Last week, the BCS Requirements Engineering Specialist Group organised a workshop on “Agile Development – A curse or a blessing for requirements engineers?”. This was held in a fully packed room at the BCS headquarter in London. By coincidence, there was another talk an agile organised by the BCS Central London branch in the very next room, so discussions in the hall were all buzzing about agile and some people weren’t quite sure which room to go to. The demand for information about agile keeps growing. This is probably due to the growing pressure to ditch large-scale projects with rigid contracts in favour of smaller-scale agile projects notably for Government IT projects, but also to the still widespread misunderstanding and misuse of agile methods, the difficulty of sorting out facts from hype in many agile presentations, and a legitimate concern of requirements engineers and business analysts about the impacts that such methods would have on their work.
The event kicked-off with a talk by Keith Braithwaite who described how requirements are discovered in agile projects through user stories and acceptance tests with a greater emphasis on conversations and less on documentation. But what makes a good user story? To be accepted for implementation, user stories have to satisfy the INVEST criteria; they must be Independent, Negotiable, Estimable, Small and Testable. To discover and organise user stories, one typically starts from larger “epic” and organise them in story maps that provides an end-to-end description the users’ tasks and goals. Keith explained he first discovered the benefits of test-driven development that is central to agile development many years ago while working on system to optimise the placement of GSM antenna for which he was developing UML models and Z specifications. He used this system as example to illustrate the technique of story mapping. He contrasted this form of “low resolution model” –a phrase that I liked– to the more detailed UML activity diagrams or BPMN models one could also write for such models.
There were lots of discussions during and after the talk questioning some of the assumptions behind agile methods. As usual, it is impossible to go to the bottom of things in one short evening, but I found the event interesting in teasing out different sensibilities on this topic, from the young enthusiasts to the veterans who’ve seen it all before.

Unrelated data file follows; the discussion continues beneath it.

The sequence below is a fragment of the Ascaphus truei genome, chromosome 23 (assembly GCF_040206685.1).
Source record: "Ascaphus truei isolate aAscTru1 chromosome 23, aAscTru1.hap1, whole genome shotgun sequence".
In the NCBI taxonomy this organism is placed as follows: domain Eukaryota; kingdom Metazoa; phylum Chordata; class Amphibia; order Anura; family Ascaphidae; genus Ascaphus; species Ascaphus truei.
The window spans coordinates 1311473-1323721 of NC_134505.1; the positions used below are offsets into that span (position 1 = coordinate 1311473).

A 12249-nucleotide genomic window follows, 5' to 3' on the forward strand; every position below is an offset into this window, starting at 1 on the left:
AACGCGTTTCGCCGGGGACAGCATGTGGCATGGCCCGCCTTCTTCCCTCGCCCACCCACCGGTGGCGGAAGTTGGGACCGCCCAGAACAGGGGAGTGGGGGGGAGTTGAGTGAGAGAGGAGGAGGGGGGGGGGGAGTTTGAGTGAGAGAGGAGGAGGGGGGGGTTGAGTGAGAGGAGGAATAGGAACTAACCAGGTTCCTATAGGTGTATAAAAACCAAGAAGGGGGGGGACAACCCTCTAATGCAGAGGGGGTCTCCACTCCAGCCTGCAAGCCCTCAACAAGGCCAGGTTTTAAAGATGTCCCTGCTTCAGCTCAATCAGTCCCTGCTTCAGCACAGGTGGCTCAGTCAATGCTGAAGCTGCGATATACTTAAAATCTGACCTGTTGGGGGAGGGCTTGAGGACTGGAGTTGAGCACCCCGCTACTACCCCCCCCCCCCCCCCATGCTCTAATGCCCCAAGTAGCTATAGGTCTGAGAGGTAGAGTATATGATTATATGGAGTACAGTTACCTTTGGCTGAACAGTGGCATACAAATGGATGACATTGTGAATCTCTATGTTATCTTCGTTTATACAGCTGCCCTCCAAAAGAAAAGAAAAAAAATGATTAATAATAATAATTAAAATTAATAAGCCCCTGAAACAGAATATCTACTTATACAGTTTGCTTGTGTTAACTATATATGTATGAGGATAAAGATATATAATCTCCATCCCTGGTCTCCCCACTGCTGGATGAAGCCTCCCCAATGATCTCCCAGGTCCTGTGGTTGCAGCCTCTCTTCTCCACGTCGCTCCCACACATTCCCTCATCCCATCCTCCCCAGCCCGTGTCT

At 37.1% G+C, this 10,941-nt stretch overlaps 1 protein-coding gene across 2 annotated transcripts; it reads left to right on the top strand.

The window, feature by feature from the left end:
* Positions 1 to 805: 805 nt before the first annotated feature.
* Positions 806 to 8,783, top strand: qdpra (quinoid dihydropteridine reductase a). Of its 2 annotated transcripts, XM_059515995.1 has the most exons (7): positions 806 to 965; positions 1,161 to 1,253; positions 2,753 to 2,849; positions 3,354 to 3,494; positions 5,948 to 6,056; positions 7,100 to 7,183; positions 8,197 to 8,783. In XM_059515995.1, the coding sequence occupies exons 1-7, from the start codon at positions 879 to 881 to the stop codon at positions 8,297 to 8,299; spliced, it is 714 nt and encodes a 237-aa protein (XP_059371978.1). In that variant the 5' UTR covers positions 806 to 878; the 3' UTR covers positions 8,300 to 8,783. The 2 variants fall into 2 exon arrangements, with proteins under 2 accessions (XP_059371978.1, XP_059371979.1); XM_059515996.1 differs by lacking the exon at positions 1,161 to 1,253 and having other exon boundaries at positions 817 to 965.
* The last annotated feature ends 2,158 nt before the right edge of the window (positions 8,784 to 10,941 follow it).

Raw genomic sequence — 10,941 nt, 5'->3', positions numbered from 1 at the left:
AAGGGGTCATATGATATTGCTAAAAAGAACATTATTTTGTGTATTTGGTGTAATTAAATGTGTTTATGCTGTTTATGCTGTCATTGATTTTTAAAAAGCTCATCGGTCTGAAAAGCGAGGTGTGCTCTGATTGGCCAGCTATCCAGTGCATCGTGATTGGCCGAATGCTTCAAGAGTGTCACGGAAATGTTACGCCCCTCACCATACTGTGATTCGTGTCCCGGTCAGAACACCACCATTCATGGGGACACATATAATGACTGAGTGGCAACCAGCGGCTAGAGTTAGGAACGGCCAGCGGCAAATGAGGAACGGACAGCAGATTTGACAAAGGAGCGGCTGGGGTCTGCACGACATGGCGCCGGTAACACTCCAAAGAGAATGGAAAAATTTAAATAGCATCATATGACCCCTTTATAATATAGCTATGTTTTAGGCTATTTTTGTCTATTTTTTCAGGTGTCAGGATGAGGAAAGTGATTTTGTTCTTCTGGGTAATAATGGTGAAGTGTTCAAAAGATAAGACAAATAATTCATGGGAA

One thing that wasn’t discussed so much during the evening is the impact that these changes have on the work practices of requirements engineers. This is something I’d like to come back to at some point. In the meantime, I would recommend the research done by Angela Martin, Robert Biddle and James Noble described in their paper “An Ideal Customer: A Grounded Theory of Requirements Elicitation, Communication and Acceptance on Agile Projects”. It describes the many roles requirements engineers play in agile projects (geek interpreter, technical liaison, negotiator, diplomat, customer coach, super-secretary, etc.) and the difficulties they face in fulfilling these roles, notably in sustaining the pace of having to deliver quality user stories at regular interval while keeping constantly engaged with both developers and large numbers of stakeholders in the client organisation. It also describes some of the practices that have emerged to try overcome to these difficulties, for example by having iterations where programmers work on technical tasks (e.g. repaying technical debt and setting up support tools) so that it gives customers time to think ahead, organising customers boot camps on agile processes, and having programmers work as apprentices in the customer’s organisation. These are probably not enough to fully resolve the workload problem for requirements engineers and customers, but they can somewhat lower their impacts.